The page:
‘Enigmatic’ and ‘charismatic’ are two words rightly associated with anything cool, but it’s difficult to attribute either of these adjectives to something that is generically, populist. Cool can be an enduring quality of an individual or event, but when dealing with a product, it is usually defined by its transience. A product will be cool for a time, then it will get on a list of cool things and it will immediately become shit.
One of the biggest victims of the transient nature of cool is the poor, new Mini. Well it’s not so new anymore, but when it was re-launched in 2001 it had all the hallmarks of a style icon – which was probably a forewarning. It was quirky and retro and it featured in a cool 60’s film with a cool Michael Caine who does a cool robbery in Rome using these cool little Mini’s. Yes it was originally a British made car, which meant it was probably shit, but now it was being made by BMW, which is cool and reliable.
The Mini was so cool when it first came out. It was the car of attractive young things who had gadgets and attractive friends and went to great nightclubs and bars and were just dead cool and dead, dead, individual and quirky and everything and stuff. Now it’s a little rich girl / guys 21st birthday present. It’s what aspiring, young, office workers buy rather than go all-out on the expense of a fully grown BMW, which would cost them a lot more in insurance and be more difficult to park. It’s the car of choice for middle-management aspiring women who are unhealthy, overweight and unattractive because they’ve spent most of their youth aspiring and competing with BMW driving, male counterparts. They fill the car out like they do that executive, pencil skirt they bought just before Christmas, and when they’re sat in their Mini Cooper S looking bitter and tired, it just doesn’t look cool. The Mini is still a cool car when there’s a cool person in it, but would a really cool person drive a Mini?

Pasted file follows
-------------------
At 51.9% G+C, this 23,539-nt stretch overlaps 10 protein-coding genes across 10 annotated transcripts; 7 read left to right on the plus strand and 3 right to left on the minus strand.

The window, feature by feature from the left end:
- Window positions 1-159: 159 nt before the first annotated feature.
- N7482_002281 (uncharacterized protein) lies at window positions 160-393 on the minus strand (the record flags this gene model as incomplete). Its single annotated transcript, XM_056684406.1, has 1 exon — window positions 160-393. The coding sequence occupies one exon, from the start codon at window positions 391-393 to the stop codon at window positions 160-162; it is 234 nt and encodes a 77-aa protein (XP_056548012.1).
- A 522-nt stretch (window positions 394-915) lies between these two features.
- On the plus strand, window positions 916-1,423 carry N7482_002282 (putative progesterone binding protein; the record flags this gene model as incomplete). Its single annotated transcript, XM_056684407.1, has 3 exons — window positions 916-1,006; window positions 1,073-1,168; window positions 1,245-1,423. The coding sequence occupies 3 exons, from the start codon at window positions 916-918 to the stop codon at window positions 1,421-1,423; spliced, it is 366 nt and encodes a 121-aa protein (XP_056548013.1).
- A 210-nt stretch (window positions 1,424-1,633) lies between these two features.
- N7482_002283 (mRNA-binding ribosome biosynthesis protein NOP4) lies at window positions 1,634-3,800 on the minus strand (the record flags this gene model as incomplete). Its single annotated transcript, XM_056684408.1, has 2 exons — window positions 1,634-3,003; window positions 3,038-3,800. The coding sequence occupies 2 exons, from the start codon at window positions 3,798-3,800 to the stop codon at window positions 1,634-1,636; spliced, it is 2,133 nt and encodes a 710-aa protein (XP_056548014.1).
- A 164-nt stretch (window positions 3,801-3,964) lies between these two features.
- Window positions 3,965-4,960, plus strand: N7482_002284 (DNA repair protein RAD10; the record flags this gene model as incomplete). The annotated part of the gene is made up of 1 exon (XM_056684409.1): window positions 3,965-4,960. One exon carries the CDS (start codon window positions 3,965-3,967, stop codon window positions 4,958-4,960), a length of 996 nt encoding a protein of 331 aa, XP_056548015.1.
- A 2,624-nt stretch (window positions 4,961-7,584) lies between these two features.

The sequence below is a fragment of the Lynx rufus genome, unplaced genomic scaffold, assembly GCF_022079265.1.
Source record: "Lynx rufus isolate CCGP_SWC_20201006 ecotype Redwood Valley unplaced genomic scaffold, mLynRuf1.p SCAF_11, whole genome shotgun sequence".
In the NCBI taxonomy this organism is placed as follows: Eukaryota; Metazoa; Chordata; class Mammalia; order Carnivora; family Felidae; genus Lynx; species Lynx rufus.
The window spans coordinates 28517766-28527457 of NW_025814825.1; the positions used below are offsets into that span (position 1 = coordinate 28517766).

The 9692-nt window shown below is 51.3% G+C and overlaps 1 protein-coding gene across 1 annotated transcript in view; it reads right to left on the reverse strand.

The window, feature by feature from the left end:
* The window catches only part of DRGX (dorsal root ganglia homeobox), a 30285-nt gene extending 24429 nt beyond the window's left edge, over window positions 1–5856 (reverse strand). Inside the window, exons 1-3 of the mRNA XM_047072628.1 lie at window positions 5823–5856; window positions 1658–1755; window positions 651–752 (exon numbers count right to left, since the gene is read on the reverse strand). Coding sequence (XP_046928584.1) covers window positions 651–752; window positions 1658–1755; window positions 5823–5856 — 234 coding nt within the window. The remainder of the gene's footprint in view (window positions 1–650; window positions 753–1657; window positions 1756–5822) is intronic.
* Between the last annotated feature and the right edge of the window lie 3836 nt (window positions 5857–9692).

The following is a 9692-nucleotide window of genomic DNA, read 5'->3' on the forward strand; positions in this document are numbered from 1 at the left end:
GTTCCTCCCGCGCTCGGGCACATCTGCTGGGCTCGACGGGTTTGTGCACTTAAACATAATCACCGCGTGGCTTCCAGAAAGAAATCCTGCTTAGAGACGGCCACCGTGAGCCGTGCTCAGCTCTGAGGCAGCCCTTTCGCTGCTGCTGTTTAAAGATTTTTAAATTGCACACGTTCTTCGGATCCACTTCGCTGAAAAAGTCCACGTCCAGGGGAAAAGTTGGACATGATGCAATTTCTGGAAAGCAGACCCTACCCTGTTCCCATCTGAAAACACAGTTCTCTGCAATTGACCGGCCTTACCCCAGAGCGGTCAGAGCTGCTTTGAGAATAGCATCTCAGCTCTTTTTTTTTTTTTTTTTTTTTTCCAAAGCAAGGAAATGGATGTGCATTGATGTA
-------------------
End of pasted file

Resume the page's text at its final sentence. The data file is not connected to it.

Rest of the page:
Cool people can make things cool, like Samuel Jackson’s afro in Pulp Fiction for instance. Samuel Jackson could wear a pink hairnet and plait his beard with ginger squirrel tails and he would still be cool. Jessie J has a haircut like someone off a 70’s sci-fi movie, she eats pussy and likes cock, and she’s still cool. Helen Mirren is as old as the Queen and she’s still cool. Muhammad Ali can barely even walk or talk and he’s still cool. Vivienne Westwood is old, ugly and makes crazy clothes, yet somehow she is still cool. Steve McQueen is dead and even he’s still cool. The one thing you’ll notice about really, really, cool people is that they’re usually really fucking good at something. Miles Davis, Pam Grier, Paul Newman, James Dean, Angelina Jolie, James Bond, Eric Cantona – even Noel Gallagher – these people could step out of a Skoda at a Hollywood Movie premier and soil themselves and they’d still manage to be cool. That’s just how it is. That is the enigma, and that enigma is cool.